‘Slow’ justice process criticised after man accused of killing dies before trial

Daughter of man who was shot dead says his killing was murder

Deirdre Coakley with her mother Siobhan, wife of the late Derry Coakley, at Cork Circuit criminal Court. Derry Coakley (59) a Macroom agricultural and plant hire contractor, was killed at Curraheen, Raleigh North, Co Cork in 2018. Photograph: Daragh Mc Sweeney/Cork Courts

Deirdre Coakley with her mother Siobhan, wife of the late Derry Coakley, at Cork Circuit criminal Court. Derry Coakley (59) a Macroom agricultural and plant hire contractor, was killed at Curraheen, Raleigh North, Co Cork in 2018. Photograph: Daragh Mc Sweeney/Cork Courts

 

The daughter of a man shot dead two years ago near his home in Co Cork has called for the criminal justice process to be speeded up after the man accused of the killing died before the case could come to trial.

Deirdre Coakley (22) said she felt that she and her mother, Siobhan did not get justice for her father, Derry after the accused man, Gerard Lynch died before he could be tried on a murder charge over the killing.

“I just don’t know how the process is so slow – it was so clear cut – I just don’t know how it wasn’t brought to trial quicker,” said Ms Coakley, speaking after the State said it was abandoning the prosecution against the late Mr Lynch.

“I feel the justice system wasn’t up to scratch, they are just not up to scratch on things like this – it’s too slow – Gerard Lynch was two years sitting at home in his own comfort – he only went to prison for a few weeks at the start.”

The late Mr Lynch (68) from Curraheen, Raleigh North, Macroom had been charged with the murder of plant hire contractor, Derry Coakley (60) at Curraheen, Raleigh North between October 23rd and October 24th, 2018.

Today at the Central Criminal Court sitting in Cork, prosecution counsel, Siobhan Lankford SC applied to Ms Justice Eileen Creedon to enter a nolle prosequi, abandoning the prosecution, as Mr Lynch had died recently.

“I wish to bring to the court’s attention that on August 10th the accused had indicated his wish to plead [guilty] to a count of manslaughter. It was not possible to proceed with this as he was very unwell.

“Because of Covid-19 it was not possible to bring things any further. The State is entering a nolle prosequi. He passed away on August 21st. The family of the deceased are present.

“They were present on the day when it was indicated he would plead to manslaughter were it possible for it to be done because of the unusual circumstances in which the whole country finds itself.”

Defence counsel, Tim O’Leary SC said Mr Lynch had indicated in May 2020 that he was willing to plead guilty to manslaughter when the case was mentioned at the Central Criminal Court in Dublin but this was not accepted by the DPP.

“For the avoidance of doubt it is right to say that offer was refused. It was only when the illness of my client became more obvious that on August 10th an application was made to seek to have a home situation for the taking of a plea.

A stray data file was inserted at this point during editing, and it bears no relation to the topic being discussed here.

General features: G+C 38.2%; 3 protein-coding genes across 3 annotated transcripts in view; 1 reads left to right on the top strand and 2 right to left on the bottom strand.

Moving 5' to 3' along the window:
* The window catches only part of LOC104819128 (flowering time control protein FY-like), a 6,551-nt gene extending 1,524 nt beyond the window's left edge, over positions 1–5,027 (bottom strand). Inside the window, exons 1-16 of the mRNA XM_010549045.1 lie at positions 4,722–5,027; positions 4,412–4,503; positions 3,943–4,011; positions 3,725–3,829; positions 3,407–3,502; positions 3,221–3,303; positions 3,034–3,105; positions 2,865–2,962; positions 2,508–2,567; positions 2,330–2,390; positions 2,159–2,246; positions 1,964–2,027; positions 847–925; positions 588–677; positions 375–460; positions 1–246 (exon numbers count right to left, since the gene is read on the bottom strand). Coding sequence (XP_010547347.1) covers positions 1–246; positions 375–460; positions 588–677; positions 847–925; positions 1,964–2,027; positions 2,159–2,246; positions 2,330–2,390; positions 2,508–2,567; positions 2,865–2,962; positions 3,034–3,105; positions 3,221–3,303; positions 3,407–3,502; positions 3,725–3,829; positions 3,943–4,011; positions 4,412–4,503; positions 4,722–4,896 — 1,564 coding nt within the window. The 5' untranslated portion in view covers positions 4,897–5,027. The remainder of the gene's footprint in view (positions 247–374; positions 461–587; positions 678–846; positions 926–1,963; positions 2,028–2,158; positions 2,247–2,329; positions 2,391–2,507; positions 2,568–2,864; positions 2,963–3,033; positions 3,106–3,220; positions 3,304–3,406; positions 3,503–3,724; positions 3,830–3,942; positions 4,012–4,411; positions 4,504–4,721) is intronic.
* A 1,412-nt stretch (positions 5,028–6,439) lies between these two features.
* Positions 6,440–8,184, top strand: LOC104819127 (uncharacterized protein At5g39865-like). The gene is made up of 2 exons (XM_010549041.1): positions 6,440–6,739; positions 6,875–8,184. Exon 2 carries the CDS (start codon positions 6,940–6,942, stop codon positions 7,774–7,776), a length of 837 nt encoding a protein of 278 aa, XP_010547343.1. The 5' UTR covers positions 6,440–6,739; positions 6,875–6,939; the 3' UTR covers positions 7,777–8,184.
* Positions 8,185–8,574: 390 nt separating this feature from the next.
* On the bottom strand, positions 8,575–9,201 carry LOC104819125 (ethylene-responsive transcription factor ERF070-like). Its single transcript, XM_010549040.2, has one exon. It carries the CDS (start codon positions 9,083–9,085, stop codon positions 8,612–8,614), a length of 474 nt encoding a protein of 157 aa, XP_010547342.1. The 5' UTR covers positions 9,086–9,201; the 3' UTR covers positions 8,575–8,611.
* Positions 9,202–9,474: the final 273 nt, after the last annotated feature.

“But it could not be organised and he died 11 days later. I think it is important for both families in the circumstances for the avoidance of doubt that there was an application in August of this year,” said Mr O’Leary SC.

An inquest in April 2019 heard that Mr Coakley from Castle Street, Macroom bled to death after he was shot in the left arm when dumping building rubble at a site at Curraheen, Raleigh North just outside Macroom town.

Assistant State pathologist, Dr Margot Bolster told the inquest at South Cork Coroner’s Court sitting in Macroom that Mr Coakley died from haemorrhage and shock due to a single gunshot wound to the arm.

Speaking after today’s hearing, Ms Coakley said she didn’t feel she had got justice for her father even though she agreed with the DPP’s decision to refuse a manslaughter plea in May as she believed her father had been murdered.

“We were happy with the DPP’s decision in May to reject the manslaughter plea – 100 per cent, it was murder – I didn’t want anything less .... manslaughter doesn’t even begin to cover what he did to my dad,” said Ms Coakley.

“I was in constant contact with the gardaí in Macroom and they tried their best – we went up to the Criminal Court in Dublin in August but they explained that there was no more they could do, Gerard Lynch was gone too far.”

Ms Coakley expressed her gratitude to the gardaí, in particular family liaison officer, Garda Lisa Hyde and Supt Joe Moore for their support.

Asked if she was able to draw any comfort from the fact Ms Lankford had put it on the record that the late Mr Lynch was willing to plead to manslaughter, Ms Coakley said it offered little comfort to her or her family.

“Nothing was ever going to bring my dad back but having that ruling (a murder verdict) would have been nice – he didn’t deserve this – I feel no one knows now, it feels like someone has just pulled a black sheet over it and that’s it.”

“My dad was my rock – he was the best father I could ever have had ... it’s a constant battle every day - sometimes people forget and they move on with their lives and they are allowed to get on with things but we are stuck.

“He always told me to walk away from a fight. If I ever fell out with somebody, he would say ‘Do you know the best thing you can do now is walk away’ so for this to happen, it was definitely unprovoked because he walked away.”